Three key themes for currency hedging

When treasurers consider hedging, they often think of the possibility of a foreign exchange (FX) rate moving against them with regard to some specific cash flows or profit translation. This isn’t the only way of viewing risk however – and hence hedging – as volatility can be as much a threat to effective business planning as adverse rates.

The ability to hedge the company’s FX risk is always available, but the cost of doing it can vary dramatically between times of calm in the market and periods of market stress. There are three key themes running across the financial markets right now, which this article will review:

  • The prospect of rising interest rates.
  • US dollar-denominated debt overhang in emerging markets.
  • Chinese economic policy

A commitment to low interest rates and the aggressive expansion of central bank balance sheets over the past six to seven years; first by the US Federal Reserve, the Bank of England (BoE) and the Bank of Japan (BoJ) – and more recently by the European Central Bank (ECB) – have suppressed volatility across stock and bond markets around the world. However, it can’t be suppressed for ever. Volatility, much like a coiled spring, tends to rebound strongly when the force compressing it is removed. There’s now a feeling among those working in the markets that we are approaching the time when global interest rates will begin to rise again.

Currency markets are where a good chunk of volatility from other parts of the financial system are bubbling to the surface. The path of least resistance for any country suffering from a shortfall in domestic demand is now to allow its currency to depreciate and hope that foreigners pick up the slack, which traditionally was the role of interest rates.

Economic adjustment between countries is primarily taking place via their exchange rates, often with huge consequences because of the size, and particularly the speed, of the movements. The fall in the value of the Russian rouble over the course of a few days in December 2014 is the most dramatic example of the potential dislocations possible with a freely floating exchange rate. Investors all rushed for the exit at the same time, leading to at 50%+ decline in the exchange rate over the space of a couple of days.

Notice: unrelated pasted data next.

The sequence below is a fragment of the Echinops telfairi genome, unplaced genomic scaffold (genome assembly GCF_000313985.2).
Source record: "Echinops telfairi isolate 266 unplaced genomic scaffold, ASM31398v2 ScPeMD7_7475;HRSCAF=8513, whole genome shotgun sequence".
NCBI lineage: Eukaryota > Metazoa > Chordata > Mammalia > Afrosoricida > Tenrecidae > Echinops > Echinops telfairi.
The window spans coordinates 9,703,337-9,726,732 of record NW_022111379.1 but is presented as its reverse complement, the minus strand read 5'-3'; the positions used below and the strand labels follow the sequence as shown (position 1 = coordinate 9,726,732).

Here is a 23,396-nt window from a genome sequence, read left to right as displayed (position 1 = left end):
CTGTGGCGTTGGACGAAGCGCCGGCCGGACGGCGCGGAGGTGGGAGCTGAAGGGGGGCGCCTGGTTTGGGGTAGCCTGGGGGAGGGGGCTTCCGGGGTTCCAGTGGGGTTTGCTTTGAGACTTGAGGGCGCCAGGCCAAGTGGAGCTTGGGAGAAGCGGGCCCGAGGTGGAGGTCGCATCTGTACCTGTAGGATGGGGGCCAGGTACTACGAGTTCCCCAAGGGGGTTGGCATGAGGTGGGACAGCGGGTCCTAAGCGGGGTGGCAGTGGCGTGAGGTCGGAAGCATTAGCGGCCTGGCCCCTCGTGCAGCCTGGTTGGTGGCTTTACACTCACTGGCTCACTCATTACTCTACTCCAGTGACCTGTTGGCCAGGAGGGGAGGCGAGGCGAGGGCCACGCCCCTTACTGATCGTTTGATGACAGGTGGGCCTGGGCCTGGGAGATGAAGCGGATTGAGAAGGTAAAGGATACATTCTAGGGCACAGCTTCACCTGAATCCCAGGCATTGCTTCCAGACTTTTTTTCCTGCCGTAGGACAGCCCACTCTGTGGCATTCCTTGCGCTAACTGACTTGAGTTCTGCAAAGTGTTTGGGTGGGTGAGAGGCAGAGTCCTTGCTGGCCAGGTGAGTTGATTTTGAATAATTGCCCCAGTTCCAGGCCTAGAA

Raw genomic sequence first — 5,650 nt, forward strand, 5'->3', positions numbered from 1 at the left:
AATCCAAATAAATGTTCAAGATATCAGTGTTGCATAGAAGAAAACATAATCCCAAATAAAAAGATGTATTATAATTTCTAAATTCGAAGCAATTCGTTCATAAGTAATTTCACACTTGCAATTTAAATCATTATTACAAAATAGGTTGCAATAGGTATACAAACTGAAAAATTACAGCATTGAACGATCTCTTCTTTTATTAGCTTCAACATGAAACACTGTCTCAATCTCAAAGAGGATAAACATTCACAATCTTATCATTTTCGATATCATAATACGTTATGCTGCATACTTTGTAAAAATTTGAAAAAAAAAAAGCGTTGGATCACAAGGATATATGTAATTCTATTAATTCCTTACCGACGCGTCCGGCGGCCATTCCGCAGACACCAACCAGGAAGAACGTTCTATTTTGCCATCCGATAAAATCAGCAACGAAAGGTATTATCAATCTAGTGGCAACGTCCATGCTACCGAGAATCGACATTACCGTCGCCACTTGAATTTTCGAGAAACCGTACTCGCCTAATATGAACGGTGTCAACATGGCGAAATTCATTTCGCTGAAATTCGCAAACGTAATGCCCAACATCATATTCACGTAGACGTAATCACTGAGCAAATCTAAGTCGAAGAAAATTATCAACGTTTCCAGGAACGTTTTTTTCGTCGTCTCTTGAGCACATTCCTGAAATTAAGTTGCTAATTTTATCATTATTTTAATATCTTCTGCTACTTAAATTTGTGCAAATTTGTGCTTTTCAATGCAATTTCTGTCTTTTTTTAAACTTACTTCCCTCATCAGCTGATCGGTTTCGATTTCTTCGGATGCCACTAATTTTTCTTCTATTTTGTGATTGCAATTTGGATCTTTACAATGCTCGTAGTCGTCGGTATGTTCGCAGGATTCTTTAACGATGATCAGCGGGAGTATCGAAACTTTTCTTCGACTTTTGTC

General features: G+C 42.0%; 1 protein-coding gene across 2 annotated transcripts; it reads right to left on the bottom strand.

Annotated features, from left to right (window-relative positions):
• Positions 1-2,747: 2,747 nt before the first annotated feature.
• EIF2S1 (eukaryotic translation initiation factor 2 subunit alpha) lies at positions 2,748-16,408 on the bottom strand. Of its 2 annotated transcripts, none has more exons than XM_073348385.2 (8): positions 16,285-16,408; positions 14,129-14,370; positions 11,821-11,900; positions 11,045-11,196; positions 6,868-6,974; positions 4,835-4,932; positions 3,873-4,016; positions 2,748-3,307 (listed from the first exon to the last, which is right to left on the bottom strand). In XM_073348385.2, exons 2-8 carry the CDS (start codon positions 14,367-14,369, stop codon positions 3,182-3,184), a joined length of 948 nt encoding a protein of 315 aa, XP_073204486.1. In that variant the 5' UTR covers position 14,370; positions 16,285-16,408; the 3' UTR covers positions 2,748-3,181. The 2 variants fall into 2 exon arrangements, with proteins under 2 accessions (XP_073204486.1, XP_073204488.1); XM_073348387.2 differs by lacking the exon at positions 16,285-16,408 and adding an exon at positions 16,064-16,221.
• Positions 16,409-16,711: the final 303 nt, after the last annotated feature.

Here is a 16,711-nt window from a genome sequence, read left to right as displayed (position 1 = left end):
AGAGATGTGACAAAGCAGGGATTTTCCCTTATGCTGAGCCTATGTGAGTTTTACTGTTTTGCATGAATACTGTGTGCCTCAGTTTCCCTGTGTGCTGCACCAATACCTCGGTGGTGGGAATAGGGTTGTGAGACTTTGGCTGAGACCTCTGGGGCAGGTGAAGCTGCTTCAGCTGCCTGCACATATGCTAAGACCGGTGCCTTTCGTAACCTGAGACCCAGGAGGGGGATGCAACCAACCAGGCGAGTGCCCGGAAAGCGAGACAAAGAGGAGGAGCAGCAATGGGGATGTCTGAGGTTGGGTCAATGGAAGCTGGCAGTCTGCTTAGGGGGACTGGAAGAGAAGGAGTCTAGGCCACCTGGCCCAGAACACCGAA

Calculating China’s policy

Low interest rates can also create problems for FX volatility in the future. Many emerging market (EM) companies used low dollar borrowing costs to load up on US dollar (USD)-denominated debt. If you earn revenue in one currency and pay interest in dollars your cash flows match so long as the exchange rate is stable, or your home currency appreciates. However, you’re in big trouble if the dollar starts to rise. The US Federal Reserve is expected to raise interest rates this week, a move which is expected to be dollar-positive. You can therefore expect default rates on USD-denominated debt and corresponding FX volatility in EM domestic currencies to rise significantly.

Chinese FX policy is also worth watching closely, because China’s authorities are trying to manage the transition of the economy from an investment-driven to a consumption-led model of growth. This will be a difficult process. It involves opening the Chinese economy up to capital flows from around the world, both inwards and outwards. The country has built up huge FX reserves from pegging its currency to the USD and will use its war chest to try and smooth the adjustment process as much as possible. Yet if the pace of USD selling becomes too much, the Chinese have already shown they are willing to depreciate their currency to stem the pace of outflows from the yuan (CNY). It is likely that further depreciation of the currency will be used as part of the Chinese transition.

All of these issues will have a significant impact across both the major currency pairs and on many of the less-traded minor currencies as well. For treasury departments exposed to a rising dollar or falling EM currencies, this current period of relative calm offer them an ideal opportunity to hedge. Hedging after another Chinese devaluation will be very expensive. If you’re lucky enough to benefit from dollar appreciation, well done! The winds of change are blowing in your favour.

 

 

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